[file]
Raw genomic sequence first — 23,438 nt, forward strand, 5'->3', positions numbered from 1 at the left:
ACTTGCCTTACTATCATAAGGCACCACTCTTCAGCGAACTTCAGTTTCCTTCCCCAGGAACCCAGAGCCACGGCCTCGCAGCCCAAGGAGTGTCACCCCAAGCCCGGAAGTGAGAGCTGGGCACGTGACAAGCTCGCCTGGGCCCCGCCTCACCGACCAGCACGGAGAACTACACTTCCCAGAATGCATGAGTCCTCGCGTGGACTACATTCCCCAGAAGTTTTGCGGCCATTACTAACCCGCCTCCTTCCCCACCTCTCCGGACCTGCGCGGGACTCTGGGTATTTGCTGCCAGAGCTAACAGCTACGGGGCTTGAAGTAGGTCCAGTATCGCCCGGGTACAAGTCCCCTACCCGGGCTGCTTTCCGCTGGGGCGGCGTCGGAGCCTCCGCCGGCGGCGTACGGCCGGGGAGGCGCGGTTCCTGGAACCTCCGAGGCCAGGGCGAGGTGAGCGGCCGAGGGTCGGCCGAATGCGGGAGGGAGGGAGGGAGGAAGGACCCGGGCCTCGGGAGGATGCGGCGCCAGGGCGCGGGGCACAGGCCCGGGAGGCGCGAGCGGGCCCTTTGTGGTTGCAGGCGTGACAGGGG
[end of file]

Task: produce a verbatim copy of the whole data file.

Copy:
Raw genomic sequence first — 23,438 nt, forward strand, 5'->3', positions numbered from 1 at the left:
ACTTGCCTTACTATCATAAGGCACCACTCTTCAGCGAACTTCAGTTTCCTTCCCCAGGAACCCAGAGCCACGGCCTCGCAGCCCAAGGAGTGTCACCCCAAGCCCGGAAGTGAGAGCTGGGCACGTGACAAGCTCGCCTGGGCCCCGCCTCACCGACCAGCACGGAGAACTACACTTCCCAGAATGCATGAGTCCTCGCGTGGACTACATTCCCCAGAAGTTTTGCGGCCATTACTAACCCGCCTCCTTCCCCACCTCTCCGGACCTGCGCGGGACTCTGGGTATTTGCTGCCAGAGCTAACAGCTACGGGGCTTGAAGTAGGTCCAGTATCGCCCGGGTACAAGTCCCCTACCCGGGCTGCTTTCCGCTGGGGCGGCGTCGGAGCCTCCGCCGGCGGCGTACGGCCGGGGAGGCGCGGTTCCTGGAACCTCCGAGGCCAGGGCGAGGTGAGCGGCCGAGGGTCGGCCGAATGCGGGAGGGAGGGAGGGAGGAAGGACCCGGGCCTCGGGAGGATGCGGCGCCAGGGCGCGGGGCACAGGCCCGGGAGGCGCGAGCGGGCCCTTTGTGGTTGCAGGCGTGACAGGGG